Budget 2019: Opportunity and risk in govt IT programs
In addition to measures aimed at boosting innovation and digital skills in the private sector and wider community, the federal government’s 2019–20 Budget also includes efforts designed to improve digital programs within the public sector.
Below, we’ve gathered some commentary from industry experts regarding some of those programs and their perceived effectiveness.
Craig Howe, Managing Director–APAC at Contino, said that “Digital investment is always about removing friction” and so from a citizen’s perspective, “the additional $67.1 million allocated to the GovPass program, the government’s digital ID project, will be welcomed to speed up interactions with government services, which have traditionally been quite laborious”.
“If executed well, streamlined services such as the MyGovID project will create substantial cost savings and help propel Australia further towards a digital future,” he added.
However, Howe pointed out that the government “must work hard to build trust in the system”.
“To do this, the government must provide a clear opt-in/op-out process, optimise the service across all platforms (mobile, web, tablet etc) and, most importantly, build awareness through widespread education on its value and applications,” he said.
“Without this, uptake will remain low, and the service risks becoming yet another capability that is superseded before it’s begun.”
Trust in another government process, elections, is another priority item, according to Tenable’s ANZ Country Manager, Bede Hackney.
The government is to spend an as-yet-unspecified amount on improving cybersecurity preparedness for the forthcoming federal election, such as upgrading the Electoral Commission’s core infrastructure.
“The threat of a major cyber attack in Australia cannot be overstated,” Hackney said. “This funding will bolster Australia’s cybersecurity capability and go a long way in delivering the solutions which ensure the safety of its businesses and citizens.
“Cybersecurity must be a strategic focus and the government should be commended for acting now.”
Michael Devlin, Managing Partner at Certus3, agreed.
“For all these programs to be as successful as they can be, there needs to be a strong focus on putting strategies in place to measure the potential risk and ongoing success of any digital transformation,” he said.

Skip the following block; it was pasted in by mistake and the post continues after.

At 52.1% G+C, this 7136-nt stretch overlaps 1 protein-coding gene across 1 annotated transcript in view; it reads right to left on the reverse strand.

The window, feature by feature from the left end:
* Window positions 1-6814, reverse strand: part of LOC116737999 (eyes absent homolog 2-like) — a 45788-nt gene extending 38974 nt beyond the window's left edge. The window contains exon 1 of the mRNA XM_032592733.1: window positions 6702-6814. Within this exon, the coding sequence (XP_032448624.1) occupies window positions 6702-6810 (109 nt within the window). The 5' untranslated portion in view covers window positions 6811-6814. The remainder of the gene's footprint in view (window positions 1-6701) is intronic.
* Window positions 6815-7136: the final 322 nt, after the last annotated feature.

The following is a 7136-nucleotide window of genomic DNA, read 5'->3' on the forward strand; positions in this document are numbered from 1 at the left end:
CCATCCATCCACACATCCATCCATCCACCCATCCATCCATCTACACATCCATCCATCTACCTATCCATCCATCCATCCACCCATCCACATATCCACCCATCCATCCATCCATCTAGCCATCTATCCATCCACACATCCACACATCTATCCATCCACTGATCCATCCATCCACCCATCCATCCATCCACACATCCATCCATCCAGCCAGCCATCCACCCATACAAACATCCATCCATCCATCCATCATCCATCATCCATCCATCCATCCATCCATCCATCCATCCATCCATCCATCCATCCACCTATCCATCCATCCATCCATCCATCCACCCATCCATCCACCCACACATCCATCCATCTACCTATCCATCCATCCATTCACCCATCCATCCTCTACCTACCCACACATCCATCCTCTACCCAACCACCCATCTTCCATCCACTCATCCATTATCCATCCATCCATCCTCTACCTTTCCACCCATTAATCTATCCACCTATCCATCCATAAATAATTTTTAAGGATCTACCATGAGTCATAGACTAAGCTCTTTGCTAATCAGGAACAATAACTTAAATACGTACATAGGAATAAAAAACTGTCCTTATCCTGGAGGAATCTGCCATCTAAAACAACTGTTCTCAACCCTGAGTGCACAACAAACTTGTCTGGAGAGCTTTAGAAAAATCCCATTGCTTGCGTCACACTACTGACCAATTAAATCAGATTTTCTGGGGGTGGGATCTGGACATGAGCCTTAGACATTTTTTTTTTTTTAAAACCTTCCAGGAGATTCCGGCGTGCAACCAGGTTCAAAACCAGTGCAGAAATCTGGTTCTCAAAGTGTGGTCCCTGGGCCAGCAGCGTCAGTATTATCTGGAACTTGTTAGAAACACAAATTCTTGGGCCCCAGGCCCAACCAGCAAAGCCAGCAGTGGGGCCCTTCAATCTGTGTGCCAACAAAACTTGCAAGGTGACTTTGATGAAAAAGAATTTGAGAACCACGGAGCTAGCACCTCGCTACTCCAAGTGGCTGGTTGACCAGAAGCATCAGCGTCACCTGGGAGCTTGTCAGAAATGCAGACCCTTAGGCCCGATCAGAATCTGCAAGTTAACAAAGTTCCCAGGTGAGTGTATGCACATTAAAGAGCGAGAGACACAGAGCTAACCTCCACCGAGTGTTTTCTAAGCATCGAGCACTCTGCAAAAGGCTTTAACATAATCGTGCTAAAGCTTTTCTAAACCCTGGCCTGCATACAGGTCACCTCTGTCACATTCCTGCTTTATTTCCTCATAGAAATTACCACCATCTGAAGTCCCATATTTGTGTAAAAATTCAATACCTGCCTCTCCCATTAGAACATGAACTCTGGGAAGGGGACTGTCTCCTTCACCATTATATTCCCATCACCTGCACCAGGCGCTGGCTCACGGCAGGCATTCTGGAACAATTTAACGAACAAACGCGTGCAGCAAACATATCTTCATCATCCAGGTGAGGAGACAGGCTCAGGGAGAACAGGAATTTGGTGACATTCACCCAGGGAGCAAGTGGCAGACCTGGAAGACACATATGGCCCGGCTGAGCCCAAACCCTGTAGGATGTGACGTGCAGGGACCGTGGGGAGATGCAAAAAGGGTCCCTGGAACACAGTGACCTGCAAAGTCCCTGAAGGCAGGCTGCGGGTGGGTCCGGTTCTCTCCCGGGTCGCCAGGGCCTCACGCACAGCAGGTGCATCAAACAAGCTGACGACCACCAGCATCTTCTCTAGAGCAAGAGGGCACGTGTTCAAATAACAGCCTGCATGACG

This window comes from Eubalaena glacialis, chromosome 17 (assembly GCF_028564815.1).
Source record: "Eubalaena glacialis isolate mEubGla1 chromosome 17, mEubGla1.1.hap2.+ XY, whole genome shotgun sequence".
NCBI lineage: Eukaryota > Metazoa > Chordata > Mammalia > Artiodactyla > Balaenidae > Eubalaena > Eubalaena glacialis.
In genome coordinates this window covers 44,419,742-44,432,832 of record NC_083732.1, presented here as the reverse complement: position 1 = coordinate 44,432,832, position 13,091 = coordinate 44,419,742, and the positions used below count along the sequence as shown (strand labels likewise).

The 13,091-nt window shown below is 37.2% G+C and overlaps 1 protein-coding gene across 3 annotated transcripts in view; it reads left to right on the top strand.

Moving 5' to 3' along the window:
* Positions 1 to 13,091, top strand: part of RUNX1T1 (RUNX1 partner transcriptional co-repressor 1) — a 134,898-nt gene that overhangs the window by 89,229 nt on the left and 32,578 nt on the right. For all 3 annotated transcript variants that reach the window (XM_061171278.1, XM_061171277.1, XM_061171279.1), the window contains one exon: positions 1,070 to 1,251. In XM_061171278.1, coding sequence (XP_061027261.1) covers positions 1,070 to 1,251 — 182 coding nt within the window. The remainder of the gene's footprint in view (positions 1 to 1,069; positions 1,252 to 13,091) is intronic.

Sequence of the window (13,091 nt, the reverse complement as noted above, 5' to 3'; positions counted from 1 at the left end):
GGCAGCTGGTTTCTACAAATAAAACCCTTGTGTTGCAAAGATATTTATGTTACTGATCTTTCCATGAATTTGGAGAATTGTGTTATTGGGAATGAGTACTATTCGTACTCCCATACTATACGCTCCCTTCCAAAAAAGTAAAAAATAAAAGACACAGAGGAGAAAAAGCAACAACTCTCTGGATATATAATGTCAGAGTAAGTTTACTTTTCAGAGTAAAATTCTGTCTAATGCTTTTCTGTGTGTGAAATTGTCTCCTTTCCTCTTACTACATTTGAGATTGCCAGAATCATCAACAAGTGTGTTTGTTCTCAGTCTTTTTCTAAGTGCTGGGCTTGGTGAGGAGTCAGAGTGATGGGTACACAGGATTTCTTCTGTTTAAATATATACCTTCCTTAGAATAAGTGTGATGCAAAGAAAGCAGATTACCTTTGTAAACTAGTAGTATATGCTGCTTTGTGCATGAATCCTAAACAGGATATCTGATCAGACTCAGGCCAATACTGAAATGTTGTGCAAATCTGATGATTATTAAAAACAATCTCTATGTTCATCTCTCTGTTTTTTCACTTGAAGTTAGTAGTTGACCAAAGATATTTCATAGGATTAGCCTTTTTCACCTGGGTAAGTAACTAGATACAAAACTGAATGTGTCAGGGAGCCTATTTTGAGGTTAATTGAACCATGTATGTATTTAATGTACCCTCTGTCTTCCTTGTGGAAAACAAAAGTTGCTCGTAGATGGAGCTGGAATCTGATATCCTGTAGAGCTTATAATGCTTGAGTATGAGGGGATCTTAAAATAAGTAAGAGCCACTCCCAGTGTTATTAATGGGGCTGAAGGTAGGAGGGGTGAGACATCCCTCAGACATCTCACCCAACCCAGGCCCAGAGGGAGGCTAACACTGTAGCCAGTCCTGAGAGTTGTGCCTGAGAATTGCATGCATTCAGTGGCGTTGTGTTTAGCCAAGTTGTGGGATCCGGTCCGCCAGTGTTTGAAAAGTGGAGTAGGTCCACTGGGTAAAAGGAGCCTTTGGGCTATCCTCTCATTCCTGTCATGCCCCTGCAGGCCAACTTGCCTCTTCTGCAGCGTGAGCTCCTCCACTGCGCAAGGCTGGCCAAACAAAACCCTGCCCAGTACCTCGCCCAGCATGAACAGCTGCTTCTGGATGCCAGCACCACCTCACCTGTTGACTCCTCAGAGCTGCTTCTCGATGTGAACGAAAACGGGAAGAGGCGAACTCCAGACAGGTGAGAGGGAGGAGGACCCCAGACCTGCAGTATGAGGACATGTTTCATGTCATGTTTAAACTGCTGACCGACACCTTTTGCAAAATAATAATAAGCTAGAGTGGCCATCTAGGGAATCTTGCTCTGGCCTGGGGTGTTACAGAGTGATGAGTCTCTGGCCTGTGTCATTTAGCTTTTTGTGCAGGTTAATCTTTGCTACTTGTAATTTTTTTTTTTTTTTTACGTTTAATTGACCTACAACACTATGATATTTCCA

“The more we spend on digital, the more the public will want to see results,” Devlin added. “Government agencies have a good opportunity to showcase how well they manage project spending by communicating their strategies to measure outcomes.”
His thoughts are echoed by Simon Howe, APAC Sales Director for LogRhythm.
“This year’s Budget underscores the importance of managing security risks. Extra funding to boost agency capability when it comes to meeting an increasing risk from cyber theft and espionage will go a long way to reducing risk,” he said.
“Risk factors can be identified with better and more timely data analysis. Everything from behavioural analysis to trending targets can be identified, review and ‘de-risked’ with better intelligence,” Howe added.
The increased emphasis on security within government systems is also a golden opportunity for Australian technology businesses to not only showcase their ability to supply solutions to government, but also to boost those businesses’ commercial prospects, according to several industry leaders.
Laura Doonin, Director at Moustache Republic, said, “This year’s Budget has a big emphasis on increasing cybersecurity capability and numerous digital transformation programs. These investments present a good opportunity for local companies to deliver technologies and services to assist with the changes.
“By starting with local opportunities, Australian companies can develop world-leading solutions which are applicable to any global company. Let’s use government incentives as a starting point for technology development,” she said.
“This is particularly true for small- and medium-sized businesses such as retailers with a focus on digital. With the right support and economic development infrastructure, businesses can go global through innovation.”
Michael Warnock, Australia Country Manager for Aura Information Security, has a similar outlook, noting that the “$570 million cyber spending boost for ASIO and the Australian Federal Police will flow on to other areas of the economy”.
“For example, requirements for anti-drone technology for the AFP and AI technology for ASIO could be met with local suppliers,” he said.
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